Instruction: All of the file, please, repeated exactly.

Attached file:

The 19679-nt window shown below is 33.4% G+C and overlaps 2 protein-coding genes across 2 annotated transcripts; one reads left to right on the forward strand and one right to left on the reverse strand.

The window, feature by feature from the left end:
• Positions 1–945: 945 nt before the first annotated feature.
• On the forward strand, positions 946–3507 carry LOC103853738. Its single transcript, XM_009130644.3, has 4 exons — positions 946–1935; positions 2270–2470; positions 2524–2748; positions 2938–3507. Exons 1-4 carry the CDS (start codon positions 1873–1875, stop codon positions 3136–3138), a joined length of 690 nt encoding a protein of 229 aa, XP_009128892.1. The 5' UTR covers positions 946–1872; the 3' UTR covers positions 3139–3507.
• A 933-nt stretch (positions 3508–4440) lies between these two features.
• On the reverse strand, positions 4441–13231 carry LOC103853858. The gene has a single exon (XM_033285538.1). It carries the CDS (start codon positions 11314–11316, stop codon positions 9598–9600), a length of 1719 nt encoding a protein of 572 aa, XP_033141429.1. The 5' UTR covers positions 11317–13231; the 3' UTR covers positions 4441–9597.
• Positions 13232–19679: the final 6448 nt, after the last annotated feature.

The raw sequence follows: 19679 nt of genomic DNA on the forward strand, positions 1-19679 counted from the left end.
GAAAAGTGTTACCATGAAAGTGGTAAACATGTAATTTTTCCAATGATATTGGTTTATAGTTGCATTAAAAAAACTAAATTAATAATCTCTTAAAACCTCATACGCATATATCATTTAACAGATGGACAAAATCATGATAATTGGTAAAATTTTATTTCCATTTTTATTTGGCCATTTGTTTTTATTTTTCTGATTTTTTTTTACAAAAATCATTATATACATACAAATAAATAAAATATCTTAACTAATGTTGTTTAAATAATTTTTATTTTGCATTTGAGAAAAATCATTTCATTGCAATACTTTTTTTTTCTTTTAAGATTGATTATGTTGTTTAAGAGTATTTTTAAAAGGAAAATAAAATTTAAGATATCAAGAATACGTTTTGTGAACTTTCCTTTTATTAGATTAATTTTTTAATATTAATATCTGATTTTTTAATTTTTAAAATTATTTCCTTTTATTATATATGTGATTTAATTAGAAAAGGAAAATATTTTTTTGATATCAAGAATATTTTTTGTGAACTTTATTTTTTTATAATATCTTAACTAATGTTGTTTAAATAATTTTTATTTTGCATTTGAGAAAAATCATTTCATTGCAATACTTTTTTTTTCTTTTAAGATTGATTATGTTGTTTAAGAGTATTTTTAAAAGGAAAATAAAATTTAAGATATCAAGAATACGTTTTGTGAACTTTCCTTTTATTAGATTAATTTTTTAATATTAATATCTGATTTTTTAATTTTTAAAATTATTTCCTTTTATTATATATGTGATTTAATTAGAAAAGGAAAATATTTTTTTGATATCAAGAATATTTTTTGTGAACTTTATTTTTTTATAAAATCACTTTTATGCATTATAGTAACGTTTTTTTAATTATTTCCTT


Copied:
The 19679-nt window shown below is 33.4% G+C and overlaps 2 protein-coding genes across 2 annotated transcripts; one reads left to right on the forward strand and one right to left on the reverse strand.

The window, feature by feature from the left end:
• Positions 1–945: 945 nt before the first annotated feature.
• On the forward strand, positions 946–3507 carry LOC103853738. Its single transcript, XM_009130644.3, has 4 exons — positions 946–1935; positions 2270–2470; positions 2524–2748; positions 2938–3507. Exons 1-4 carry the CDS (start codon positions 1873–1875, stop codon positions 3136–3138), a joined length of 690 nt encoding a protein of 229 aa, XP_009128892.1. The 5' UTR covers positions 946–1872; the 3' UTR covers positions 3139–3507.
• A 933-nt stretch (positions 3508–4440) lies between these two features.
• On the reverse strand, positions 4441–13231 carry LOC103853858. The gene has a single exon (XM_033285538.1). It carries the CDS (start codon positions 11314–11316, stop codon positions 9598–9600), a length of 1719 nt encoding a protein of 572 aa, XP_033141429.1. The 5' UTR covers positions 11317–13231; the 3' UTR covers positions 4441–9597.
• Positions 13232–19679: the final 6448 nt, after the last annotated feature.

The raw sequence follows: 19679 nt of genomic DNA on the forward strand, positions 1-19679 counted from the left end.
GAAAAGTGTTACCATGAAAGTGGTAAACATGTAATTTTTCCAATGATATTGGTTTATAGTTGCATTAAAAAAACTAAATTAATAATCTCTTAAAACCTCATACGCATATATCATTTAACAGATGGACAAAATCATGATAATTGGTAAAATTTTATTTCCATTTTTATTTGGCCATTTGTTTTTATTTTTCTGATTTTTTTTTACAAAAATCATTATATACATACAAATAAATAAAATATCTTAACTAATGTTGTTTAAATAATTTTTATTTTGCATTTGAGAAAAATCATTTCATTGCAATACTTTTTTTTTCTTTTAAGATTGATTATGTTGTTTAAGAGTATTTTTAAAAGGAAAATAAAATTTAAGATATCAAGAATACGTTTTGTGAACTTTCCTTTTATTAGATTAATTTTTTAATATTAATATCTGATTTTTTAATTTTTAAAATTATTTCCTTTTATTATATATGTGATTTAATTAGAAAAGGAAAATATTTTTTTGATATCAAGAATATTTTTTGTGAACTTTATTTTTTTATAATATCTTAACTAATGTTGTTTAAATAATTTTTATTTTGCATTTGAGAAAAATCATTTCATTGCAATACTTTTTTTTTCTTTTAAGATTGATTATGTTGTTTAAGAGTATTTTTAAAAGGAAAATAAAATTTAAGATATCAAGAATACGTTTTGTGAACTTTCCTTTTATTAGATTAATTTTTTAATATTAATATCTGATTTTTTAATTTTTAAAATTATTTCCTTTTATTATATATGTGATTTAATTAGAAAAGGAAAATATTTTTTTGATATCAAGAATATTTTTTGTGAACTTTATTTTTTTATAAAATCACTTTTATGCATTATAGTAACGTTTTTTTAATTATTTCCTT